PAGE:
Although personally I also giggl'd every time someone said Jaffier's name.


There's ambition here, but it's sadly fail'd to pay off as the practicalities of the staging overwhelm the story. With its many eccentric demands on the audience before the show even starts, it feels like The Spectators' Guild are trying to harness some of the "event" value of Punchdrunk, but they don't have that kind of established loyalty, and they don't achieve anything immersive - once you've got past the trappings the actual staging of the scenes is traditional. Owen McCafferty’s editing and rewriting of the text is often jarring, and the faffing about with fancy dress, parades, jugglers and a frankly uncomfortable scene of an audience member being chosen for a snog with one of the cast makes it seem like the play itself is a bit of an afterthought - theatre for people who aren't particularly interested in theatre.

Venice Preserv'd by Thomas Otway with prologue and text revisions by Owen McCafferty is booking until the 8th of June at Paynes & Borthwick Wharf.

Running time: 3 hours 50 minutes including interval.

1in the toilets there's a sign asking the builders to blow their noses into a tissue, not directly into the sink. I feel this may somewhat undermine the classy image the developers are trying to project.

2of the four of us, only Weez succumb'd and convert'd her money, and that's only 'cause she was accost'd during the parade, when she had a flag and was therefore still in the spirit of things. She spent precisely none of her ducats, so convert'd the whole lot back to real money afterwards. Our theory as to why they made you convert your money was that they hoped you wouldn't notice how much they were charging for a mini-quiche.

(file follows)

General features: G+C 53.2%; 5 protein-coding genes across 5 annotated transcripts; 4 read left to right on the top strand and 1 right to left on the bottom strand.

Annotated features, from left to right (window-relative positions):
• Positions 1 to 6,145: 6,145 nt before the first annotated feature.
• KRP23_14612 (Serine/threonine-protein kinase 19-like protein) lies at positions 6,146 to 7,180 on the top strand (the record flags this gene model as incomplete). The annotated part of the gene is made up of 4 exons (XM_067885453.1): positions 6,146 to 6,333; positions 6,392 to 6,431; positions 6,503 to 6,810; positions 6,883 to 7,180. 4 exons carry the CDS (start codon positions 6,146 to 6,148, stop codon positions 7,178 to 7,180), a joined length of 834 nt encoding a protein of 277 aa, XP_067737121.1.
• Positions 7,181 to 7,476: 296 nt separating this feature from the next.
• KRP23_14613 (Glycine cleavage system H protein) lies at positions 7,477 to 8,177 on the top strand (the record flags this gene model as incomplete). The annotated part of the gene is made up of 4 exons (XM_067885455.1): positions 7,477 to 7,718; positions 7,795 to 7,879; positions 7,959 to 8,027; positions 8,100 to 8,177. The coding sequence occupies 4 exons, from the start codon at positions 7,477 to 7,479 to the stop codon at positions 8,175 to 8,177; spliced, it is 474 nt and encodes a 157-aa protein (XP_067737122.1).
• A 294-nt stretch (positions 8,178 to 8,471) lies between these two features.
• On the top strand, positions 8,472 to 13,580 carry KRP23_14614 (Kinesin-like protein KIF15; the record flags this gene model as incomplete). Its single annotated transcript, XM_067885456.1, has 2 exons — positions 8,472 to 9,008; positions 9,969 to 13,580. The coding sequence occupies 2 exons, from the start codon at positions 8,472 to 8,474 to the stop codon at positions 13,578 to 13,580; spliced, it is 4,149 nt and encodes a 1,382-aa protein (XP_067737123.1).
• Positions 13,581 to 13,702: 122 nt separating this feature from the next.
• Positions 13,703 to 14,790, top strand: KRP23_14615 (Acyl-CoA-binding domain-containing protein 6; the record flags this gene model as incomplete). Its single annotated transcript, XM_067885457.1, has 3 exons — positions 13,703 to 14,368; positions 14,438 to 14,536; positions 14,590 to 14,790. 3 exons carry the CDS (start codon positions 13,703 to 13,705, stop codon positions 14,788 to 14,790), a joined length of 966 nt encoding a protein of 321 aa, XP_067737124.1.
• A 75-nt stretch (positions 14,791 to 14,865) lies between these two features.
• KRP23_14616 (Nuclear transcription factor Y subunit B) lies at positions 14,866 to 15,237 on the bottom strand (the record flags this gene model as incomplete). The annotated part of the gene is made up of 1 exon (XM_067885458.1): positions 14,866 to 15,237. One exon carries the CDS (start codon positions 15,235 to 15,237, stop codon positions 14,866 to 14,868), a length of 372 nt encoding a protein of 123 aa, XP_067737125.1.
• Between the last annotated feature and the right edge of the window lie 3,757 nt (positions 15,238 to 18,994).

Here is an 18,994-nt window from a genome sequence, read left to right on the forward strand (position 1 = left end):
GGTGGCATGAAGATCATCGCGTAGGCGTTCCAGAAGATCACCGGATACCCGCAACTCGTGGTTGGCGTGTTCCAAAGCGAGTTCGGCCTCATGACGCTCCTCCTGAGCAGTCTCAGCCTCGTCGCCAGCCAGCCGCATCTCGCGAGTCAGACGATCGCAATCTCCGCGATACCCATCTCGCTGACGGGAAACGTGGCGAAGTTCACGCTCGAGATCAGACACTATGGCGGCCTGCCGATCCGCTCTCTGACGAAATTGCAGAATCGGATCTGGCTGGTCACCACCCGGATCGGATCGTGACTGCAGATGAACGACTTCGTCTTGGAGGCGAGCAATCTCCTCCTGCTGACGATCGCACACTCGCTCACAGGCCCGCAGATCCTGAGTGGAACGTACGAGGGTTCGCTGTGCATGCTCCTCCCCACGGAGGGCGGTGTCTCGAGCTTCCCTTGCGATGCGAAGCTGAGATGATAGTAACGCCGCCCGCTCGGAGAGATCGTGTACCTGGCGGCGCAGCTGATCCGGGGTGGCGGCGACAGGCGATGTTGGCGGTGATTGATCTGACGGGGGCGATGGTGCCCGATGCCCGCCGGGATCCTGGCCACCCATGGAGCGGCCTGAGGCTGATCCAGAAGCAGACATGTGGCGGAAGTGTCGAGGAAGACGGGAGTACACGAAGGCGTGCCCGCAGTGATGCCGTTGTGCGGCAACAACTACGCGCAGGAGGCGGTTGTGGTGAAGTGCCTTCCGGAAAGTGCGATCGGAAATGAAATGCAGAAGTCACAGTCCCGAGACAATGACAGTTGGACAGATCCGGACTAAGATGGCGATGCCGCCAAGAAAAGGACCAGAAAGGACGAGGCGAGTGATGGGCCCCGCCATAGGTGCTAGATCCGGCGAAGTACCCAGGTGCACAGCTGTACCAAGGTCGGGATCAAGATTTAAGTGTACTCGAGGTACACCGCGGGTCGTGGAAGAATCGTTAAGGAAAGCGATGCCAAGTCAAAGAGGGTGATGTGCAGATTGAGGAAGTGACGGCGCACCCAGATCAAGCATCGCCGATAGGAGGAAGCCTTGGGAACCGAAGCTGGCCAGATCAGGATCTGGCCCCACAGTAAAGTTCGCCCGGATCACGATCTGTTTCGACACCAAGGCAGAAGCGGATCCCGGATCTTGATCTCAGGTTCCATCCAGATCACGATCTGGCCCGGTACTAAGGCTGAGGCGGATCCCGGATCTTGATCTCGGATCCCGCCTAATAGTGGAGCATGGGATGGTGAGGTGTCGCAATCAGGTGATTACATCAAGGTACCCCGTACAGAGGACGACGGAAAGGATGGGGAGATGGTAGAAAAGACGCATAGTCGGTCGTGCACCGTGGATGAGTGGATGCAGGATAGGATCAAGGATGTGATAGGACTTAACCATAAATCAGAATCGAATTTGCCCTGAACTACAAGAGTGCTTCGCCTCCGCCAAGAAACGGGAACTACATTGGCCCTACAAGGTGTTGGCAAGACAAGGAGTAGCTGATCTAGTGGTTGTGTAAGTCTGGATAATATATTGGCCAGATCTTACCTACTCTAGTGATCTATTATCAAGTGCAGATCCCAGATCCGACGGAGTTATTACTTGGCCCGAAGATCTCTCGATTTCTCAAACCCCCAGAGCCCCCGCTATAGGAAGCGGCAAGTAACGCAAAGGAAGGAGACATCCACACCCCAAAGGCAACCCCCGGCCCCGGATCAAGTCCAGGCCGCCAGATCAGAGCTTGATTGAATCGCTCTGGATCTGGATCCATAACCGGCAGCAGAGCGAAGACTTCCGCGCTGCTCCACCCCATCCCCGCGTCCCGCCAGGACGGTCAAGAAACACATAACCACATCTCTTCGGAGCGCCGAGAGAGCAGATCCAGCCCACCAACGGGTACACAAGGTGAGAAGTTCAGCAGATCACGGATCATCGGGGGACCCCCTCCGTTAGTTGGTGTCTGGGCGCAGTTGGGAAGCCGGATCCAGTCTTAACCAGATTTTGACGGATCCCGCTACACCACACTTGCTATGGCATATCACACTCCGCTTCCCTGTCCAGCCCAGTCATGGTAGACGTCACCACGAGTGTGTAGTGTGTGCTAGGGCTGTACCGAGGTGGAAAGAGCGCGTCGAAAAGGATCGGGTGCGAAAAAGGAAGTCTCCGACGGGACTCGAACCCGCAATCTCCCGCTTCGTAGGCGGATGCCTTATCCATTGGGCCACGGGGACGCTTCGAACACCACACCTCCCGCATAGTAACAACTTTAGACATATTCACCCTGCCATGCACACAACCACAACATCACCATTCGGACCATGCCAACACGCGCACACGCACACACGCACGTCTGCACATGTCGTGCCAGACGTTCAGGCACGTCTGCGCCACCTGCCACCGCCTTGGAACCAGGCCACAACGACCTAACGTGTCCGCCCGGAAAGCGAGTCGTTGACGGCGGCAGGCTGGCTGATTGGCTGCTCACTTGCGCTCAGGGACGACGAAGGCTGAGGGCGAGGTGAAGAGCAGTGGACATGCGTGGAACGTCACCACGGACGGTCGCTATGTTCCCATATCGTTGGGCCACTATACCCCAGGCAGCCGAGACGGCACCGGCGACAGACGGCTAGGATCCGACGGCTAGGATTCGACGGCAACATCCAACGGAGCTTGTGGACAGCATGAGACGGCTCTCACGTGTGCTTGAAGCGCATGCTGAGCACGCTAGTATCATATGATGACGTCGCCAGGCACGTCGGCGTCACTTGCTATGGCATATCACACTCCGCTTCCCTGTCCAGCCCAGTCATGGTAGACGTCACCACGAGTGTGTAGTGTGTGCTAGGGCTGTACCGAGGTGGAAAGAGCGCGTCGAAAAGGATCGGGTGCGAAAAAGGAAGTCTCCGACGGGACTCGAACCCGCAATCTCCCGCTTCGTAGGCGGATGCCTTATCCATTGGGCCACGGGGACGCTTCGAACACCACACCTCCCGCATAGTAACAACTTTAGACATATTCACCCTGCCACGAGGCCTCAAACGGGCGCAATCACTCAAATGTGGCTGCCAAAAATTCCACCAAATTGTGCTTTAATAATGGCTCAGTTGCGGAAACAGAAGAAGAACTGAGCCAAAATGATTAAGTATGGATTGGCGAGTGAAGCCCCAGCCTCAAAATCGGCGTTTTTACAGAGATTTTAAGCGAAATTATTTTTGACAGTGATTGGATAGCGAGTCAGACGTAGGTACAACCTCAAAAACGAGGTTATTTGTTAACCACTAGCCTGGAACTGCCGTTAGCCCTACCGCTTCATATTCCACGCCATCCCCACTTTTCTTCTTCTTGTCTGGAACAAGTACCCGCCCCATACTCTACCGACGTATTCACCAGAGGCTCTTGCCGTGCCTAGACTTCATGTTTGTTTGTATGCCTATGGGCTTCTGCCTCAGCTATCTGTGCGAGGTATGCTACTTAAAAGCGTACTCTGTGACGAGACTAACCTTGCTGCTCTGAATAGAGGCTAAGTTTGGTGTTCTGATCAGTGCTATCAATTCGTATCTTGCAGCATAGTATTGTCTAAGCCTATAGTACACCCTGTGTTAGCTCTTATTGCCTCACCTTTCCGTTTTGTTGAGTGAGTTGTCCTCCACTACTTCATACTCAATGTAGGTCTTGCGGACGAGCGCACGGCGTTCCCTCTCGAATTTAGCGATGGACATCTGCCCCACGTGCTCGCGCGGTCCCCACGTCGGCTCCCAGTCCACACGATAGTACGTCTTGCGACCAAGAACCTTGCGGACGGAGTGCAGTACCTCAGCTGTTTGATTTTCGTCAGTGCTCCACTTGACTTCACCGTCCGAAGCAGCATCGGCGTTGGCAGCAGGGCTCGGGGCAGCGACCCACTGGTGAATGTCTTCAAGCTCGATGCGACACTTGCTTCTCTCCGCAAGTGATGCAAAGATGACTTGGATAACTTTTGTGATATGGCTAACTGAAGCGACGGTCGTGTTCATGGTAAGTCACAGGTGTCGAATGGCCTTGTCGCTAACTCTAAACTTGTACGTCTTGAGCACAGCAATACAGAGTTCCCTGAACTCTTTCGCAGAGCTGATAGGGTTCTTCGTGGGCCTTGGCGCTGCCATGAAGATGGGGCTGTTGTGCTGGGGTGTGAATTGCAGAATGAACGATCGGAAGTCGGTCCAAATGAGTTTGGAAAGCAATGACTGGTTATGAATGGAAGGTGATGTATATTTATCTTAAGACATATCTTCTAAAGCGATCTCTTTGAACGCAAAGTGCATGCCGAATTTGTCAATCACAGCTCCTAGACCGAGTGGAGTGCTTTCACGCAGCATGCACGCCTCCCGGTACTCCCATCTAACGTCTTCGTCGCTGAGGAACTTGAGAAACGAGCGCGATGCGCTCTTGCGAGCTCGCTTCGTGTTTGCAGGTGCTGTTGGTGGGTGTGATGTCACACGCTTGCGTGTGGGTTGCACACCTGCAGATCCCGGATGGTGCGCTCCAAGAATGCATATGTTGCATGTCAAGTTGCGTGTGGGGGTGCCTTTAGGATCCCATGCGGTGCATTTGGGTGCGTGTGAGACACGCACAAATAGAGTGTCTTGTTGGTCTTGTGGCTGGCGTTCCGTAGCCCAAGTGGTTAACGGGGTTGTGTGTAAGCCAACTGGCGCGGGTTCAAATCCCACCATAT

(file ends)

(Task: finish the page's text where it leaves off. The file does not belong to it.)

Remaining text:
3another risk is that the highlight of the whole show might be a couple of moving men carrying a sofa past a window above the action, and suddenly realising they've got an audience.

5 comments:

  1. Spare a thought for the residents getting 'treated' to a daily show, without any notice

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  2. VERY scathing and negative - we went and had a great time! Yes I wouldn't really call it immersive, more promenade, but I thought what you call the 'faffing' with carnival, dressing up etc was fun. Don't be put off!

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    1. It probably comes down to what you want out of it. As theatre I found it profoundly lacking, and it's interesting how closely some of the newspaper reviewers have agreed with me, which doesn't happen often.

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  3. Does Jessie Buckley go for a swim in a tank of water?

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    1. No. She doesn't even walk the plank.